Yesterday, Congress overwhelmingly—in the Senate, the vote was 99-0—approved new sanctions against Iran intended to punish the country for its pursuit of nuclear weapons in violation of the Nuclear Non-Proliferation Treaty. The move follows the United Nations Security Council’s decision this week to impose what President Obama calls “the toughest sanctions ever faced by the Iranian government.” Our sanctions—which go a little farther than the U.N.’s—target banks and companies that either sell Iran energy products like refined gasoline to Iran, provide it with technology it can use to restrict the free flow of information, or that do business with the Iranian Revolutionary Guard. And everyone in Congress seems to agree these sanctions are a great idea.
That’s precisely what makes me nervous. Maybe I'm too cynical. But whenever I hear that a bill has passed unopposed I wonder what is wrong with it. My first impulse is to assume that it is a poorly-conceived political stunt. If there were any serious debate over the bill, there would inevitably have been some opposition. When a bill passes unanimously, we can be sure that politicians either think they can score easy political points by supporting it or are worried about how opposing it would look.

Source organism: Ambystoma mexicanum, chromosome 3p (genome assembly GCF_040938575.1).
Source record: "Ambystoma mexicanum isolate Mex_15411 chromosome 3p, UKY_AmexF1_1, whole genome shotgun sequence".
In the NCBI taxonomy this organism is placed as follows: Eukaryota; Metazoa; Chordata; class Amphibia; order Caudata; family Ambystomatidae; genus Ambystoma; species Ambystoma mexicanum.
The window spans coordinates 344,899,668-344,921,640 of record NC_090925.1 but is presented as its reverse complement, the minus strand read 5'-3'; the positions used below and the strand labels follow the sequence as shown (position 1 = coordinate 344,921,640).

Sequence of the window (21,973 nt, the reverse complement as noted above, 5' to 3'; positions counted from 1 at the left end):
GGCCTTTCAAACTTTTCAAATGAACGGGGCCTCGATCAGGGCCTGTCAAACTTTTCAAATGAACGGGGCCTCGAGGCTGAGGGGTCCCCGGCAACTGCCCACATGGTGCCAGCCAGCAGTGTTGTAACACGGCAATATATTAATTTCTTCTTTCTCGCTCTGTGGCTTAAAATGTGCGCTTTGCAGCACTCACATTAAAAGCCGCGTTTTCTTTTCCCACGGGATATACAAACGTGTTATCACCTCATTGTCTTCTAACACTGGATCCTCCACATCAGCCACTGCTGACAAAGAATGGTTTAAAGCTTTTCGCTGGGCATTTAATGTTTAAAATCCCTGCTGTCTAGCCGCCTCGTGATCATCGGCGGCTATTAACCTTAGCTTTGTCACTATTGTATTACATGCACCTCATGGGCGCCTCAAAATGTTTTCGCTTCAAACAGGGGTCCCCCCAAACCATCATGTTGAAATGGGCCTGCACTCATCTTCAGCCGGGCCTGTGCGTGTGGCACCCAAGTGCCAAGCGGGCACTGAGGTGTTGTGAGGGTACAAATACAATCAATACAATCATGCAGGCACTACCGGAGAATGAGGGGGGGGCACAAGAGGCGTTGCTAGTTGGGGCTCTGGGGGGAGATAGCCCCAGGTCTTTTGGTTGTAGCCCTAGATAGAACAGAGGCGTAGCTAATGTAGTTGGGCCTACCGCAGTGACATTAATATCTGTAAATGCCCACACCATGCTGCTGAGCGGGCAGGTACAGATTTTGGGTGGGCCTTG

Most Americans will probably agree that Iran—which continues to sponsor terrorism and has repeatedly threatened to wipe Israel off the map—is not a country we want to have nuclear weapons. Iranian President Mahmoud Ahmedinajad is in power thanks to what appears to have been a fixed election, after quashing largely peaceful popular protests with the help of the Revolutionary Guard.
But sanctions have mixed record when it comes to changing countries’ behavior. Targeted, “smart” sanctions like the ones against Iran have the advantage that they easier to swallow and are less likely to hurt Iranians citizens with little control over their government’s policy. But they're not necessarily very effective. And they often complicate diplomats' efforts to strike deals with those elements of foreign governments that are willing to work with us. They're especially problematic in a region like the Middle East, where we're widely seen as throwing our weight around too much already. Indeed, they may even backfire, if they convince Iranians that the only way to avoid being bullied by us is to develop a nuclear deterrent.
In fact, as Christopher Wall argues in Foreign Policy, these sanctions aren’t likely to have much effect. They're probably as much a media event as anything else. Daniel Drezner has it exactly right when he says that sometimes the purpose of sanctions like these is “to lull policymakers into believing that they're doing something when they're not.” Congress can tell Americans that having passed these sanctions it has done what it could. But a handful of sanctions are no substitute for the real work of meaningful diplomacy.